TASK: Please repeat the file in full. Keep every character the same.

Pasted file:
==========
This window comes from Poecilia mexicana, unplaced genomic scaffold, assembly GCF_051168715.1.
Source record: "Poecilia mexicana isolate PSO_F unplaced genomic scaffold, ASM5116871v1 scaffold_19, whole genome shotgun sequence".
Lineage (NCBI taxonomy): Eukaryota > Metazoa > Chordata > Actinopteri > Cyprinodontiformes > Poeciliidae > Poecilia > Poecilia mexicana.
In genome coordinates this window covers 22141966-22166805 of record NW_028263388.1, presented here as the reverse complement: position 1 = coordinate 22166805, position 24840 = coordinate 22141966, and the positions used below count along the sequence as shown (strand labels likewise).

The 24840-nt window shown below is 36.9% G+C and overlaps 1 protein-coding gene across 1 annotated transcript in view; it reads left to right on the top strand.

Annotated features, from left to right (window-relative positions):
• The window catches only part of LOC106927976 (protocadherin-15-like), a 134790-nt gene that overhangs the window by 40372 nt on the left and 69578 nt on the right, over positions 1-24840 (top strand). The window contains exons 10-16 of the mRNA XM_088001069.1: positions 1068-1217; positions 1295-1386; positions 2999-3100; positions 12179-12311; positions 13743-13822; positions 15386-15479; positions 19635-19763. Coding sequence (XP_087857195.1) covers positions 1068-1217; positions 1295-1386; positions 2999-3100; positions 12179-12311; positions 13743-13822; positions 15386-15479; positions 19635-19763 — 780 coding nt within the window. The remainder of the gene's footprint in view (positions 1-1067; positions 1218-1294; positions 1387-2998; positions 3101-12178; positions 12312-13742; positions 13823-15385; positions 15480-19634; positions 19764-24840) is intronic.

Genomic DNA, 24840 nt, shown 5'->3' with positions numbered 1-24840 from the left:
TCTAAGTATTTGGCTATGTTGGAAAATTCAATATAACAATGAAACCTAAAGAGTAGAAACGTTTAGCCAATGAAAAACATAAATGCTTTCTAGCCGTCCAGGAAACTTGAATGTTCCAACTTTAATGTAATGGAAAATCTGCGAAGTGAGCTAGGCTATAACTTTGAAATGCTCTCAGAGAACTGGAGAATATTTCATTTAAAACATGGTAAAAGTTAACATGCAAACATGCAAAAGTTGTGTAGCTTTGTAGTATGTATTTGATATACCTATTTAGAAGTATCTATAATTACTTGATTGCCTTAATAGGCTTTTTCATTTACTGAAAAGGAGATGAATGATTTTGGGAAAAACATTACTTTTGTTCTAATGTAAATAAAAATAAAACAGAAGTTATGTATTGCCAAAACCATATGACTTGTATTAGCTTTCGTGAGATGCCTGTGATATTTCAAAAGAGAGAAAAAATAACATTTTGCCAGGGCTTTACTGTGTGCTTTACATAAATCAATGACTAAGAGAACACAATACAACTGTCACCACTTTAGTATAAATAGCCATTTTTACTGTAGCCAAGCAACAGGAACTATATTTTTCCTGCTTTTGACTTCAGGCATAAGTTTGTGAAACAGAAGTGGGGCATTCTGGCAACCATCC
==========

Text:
This window comes from Poecilia mexicana, unplaced genomic scaffold, assembly GCF_051168715.1.
Source record: "Poecilia mexicana isolate PSO_F unplaced genomic scaffold, ASM5116871v1 scaffold_19, whole genome shotgun sequence".
Lineage (NCBI taxonomy): Eukaryota > Metazoa > Chordata > Actinopteri > Cyprinodontiformes > Poeciliidae > Poecilia > Poecilia mexicana.
In genome coordinates this window covers 22141966-22166805 of record NW_028263388.1, presented here as the reverse complement: position 1 = coordinate 22166805, position 24840 = coordinate 22141966, and the positions used below count along the sequence as shown (strand labels likewise).

The 24840-nt window shown below is 36.9% G+C and overlaps 1 protein-coding gene across 1 annotated transcript in view; it reads left to right on the top strand.

Annotated features, from left to right (window-relative positions):
• The window catches only part of LOC106927976 (protocadherin-15-like), a 134790-nt gene that overhangs the window by 40372 nt on the left and 69578 nt on the right, over positions 1-24840 (top strand). The window contains exons 10-16 of the mRNA XM_088001069.1: positions 1068-1217; positions 1295-1386; positions 2999-3100; positions 12179-12311; positions 13743-13822; positions 15386-15479; positions 19635-19763. Coding sequence (XP_087857195.1) covers positions 1068-1217; positions 1295-1386; positions 2999-3100; positions 12179-12311; positions 13743-13822; positions 15386-15479; positions 19635-19763 — 780 coding nt within the window. The remainder of the gene's footprint in view (positions 1-1067; positions 1218-1294; positions 1387-2998; positions 3101-12178; positions 12312-13742; positions 13823-15385; positions 15480-19634; positions 19764-24840) is intronic.

Genomic DNA, 24840 nt, shown 5'->3' with positions numbered 1-24840 from the left:
TCTAAGTATTTGGCTATGTTGGAAAATTCAATATAACAATGAAACCTAAAGAGTAGAAACGTTTAGCCAATGAAAAACATAAATGCTTTCTAGCCGTCCAGGAAACTTGAATGTTCCAACTTTAATGTAATGGAAAATCTGCGAAGTGAGCTAGGCTATAACTTTGAAATGCTCTCAGAGAACTGGAGAATATTTCATTTAAAACATGGTAAAAGTTAACATGCAAACATGCAAAAGTTGTGTAGCTTTGTAGTATGTATTTGATATACCTATTTAGAAGTATCTATAATTACTTGATTGCCTTAATAGGCTTTTTCATTTACTGAAAAGGAGATGAATGATTTTGGGAAAAACATTACTTTTGTTCTAATGTAAATAAAAATAAAACAGAAGTTATGTATTGCCAAAACCATATGACTTGTATTAGCTTTCGTGAGATGCCTGTGATATTTCAAAAGAGAGAAAAAATAACATTTTGCCAGGGCTTTACTGTGTGCTTTACATAAATCAATGACTAAGAGAACACAATACAACTGTCACCACTTTAGTATAAATAGCCATTTTTACTGTAGCCAAGCAACAGGAACTATATTTTTCCTGCTTTTGACTTCAGGCATAAGTTTGTGAAACAGAAGTGGGGCATTCTGGCAACCATCC